The big Facebook question for my recent birthday was, “Did Al bake you a cake?’ with a frequent addendum, “What kind?” The answer is “Yes, it was a feather light yellow layer cake with penuche icing.”
But it was not always this way! Al grew up in a household with four boys and a mother who was Queen of the Kitchen. When we married, the extent of his culinary skills was popcorn with peanuts that roasted as the corn popped. [This is quite delicious. I often claim it is both the reason I married him and the reason I stay married to him.]
In the early days of our marriage, he volunteered to chop onions or peel potatoes, but left the cooking to me. He also instituted a system. If I cooked, he cleaned up. I liked cooking. Cleaning up? – Not so much. It worked for me.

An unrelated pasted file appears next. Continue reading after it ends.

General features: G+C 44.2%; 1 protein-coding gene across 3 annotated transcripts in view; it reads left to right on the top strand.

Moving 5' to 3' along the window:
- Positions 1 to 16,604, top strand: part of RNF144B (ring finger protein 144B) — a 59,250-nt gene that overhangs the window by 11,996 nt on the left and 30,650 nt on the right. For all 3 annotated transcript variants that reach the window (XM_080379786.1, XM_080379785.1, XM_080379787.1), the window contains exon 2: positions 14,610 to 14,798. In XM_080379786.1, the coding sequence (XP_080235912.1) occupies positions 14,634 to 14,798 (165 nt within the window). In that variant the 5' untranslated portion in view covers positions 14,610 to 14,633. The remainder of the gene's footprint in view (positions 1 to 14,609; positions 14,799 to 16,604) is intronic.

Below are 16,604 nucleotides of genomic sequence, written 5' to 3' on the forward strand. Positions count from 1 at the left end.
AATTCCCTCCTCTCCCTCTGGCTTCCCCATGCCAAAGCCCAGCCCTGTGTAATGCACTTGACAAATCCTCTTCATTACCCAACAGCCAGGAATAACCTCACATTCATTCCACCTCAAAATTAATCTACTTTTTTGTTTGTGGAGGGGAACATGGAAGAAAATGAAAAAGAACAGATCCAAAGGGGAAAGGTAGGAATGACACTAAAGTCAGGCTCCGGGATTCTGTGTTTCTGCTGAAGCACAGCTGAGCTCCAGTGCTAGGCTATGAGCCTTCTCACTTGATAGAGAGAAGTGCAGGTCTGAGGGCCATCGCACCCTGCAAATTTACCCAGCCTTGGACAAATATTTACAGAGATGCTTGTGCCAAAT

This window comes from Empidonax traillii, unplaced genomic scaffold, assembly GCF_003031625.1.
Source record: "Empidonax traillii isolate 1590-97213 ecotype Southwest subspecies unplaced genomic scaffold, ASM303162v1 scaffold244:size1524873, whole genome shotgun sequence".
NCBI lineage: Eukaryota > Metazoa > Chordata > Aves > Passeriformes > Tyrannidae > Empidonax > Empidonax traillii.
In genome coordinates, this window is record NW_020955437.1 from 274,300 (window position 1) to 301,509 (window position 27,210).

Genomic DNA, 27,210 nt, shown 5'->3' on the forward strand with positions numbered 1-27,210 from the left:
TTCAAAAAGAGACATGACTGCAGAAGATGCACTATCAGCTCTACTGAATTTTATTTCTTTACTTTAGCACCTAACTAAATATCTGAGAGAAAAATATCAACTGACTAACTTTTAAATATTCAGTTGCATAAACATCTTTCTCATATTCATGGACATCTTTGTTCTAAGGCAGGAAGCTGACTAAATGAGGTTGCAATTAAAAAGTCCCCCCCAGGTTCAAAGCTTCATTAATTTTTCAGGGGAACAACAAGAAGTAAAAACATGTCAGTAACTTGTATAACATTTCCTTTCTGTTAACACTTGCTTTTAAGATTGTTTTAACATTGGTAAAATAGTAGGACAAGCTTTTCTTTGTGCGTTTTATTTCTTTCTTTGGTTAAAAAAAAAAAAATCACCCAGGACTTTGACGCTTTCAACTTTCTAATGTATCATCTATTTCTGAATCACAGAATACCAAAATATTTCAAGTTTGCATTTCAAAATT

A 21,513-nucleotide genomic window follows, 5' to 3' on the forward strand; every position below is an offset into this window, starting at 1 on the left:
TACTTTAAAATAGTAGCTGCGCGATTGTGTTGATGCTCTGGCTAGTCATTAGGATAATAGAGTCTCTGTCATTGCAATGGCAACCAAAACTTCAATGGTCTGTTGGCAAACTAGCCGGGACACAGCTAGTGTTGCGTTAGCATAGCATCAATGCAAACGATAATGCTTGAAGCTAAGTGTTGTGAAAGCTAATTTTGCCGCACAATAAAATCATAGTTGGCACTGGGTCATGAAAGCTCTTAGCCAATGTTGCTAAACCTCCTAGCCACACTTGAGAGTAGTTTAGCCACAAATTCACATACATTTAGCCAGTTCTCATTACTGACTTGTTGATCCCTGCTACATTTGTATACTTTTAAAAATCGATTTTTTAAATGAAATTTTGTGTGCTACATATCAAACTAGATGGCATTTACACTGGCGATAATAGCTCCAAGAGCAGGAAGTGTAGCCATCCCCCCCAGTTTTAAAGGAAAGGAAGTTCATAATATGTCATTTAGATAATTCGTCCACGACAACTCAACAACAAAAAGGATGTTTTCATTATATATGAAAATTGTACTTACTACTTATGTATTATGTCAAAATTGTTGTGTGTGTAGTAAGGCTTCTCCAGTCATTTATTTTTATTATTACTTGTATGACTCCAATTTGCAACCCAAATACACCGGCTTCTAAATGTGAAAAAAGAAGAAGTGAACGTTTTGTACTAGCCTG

About fifteen years into the marriage, our church had a cook-off where the deacons and pastor were to bake a cake for a church event with no help from their wives. The cakes would be judged and given ribbons. After choosing to bake a cake with a gazillion ingredients and asking two and a half gazillion questions, Al had the cake ready to go in the oven – which he had failed to turn on. Wonder of wonders, he won first prize and gained something far beyond his blue ribbon.
A whole new hobby began as he delved into the cookbook for more cake recipes, and then went on to recipes for other foods. Our children’s friends checked to see when he was making Oklahoma Dip. Today’s church potluck attendees corner me to see what Al brought, hoping for his famous Carrot Cake or Chocolate Sheath Cake, which they often mistakenly call his “brownies.”
We now operate under a different arrangement with the cooking coming out somewhere near fifty-fifty. He has also altered his system. If I cook, he cleans up. If he cooks, he cleans up. It works for me.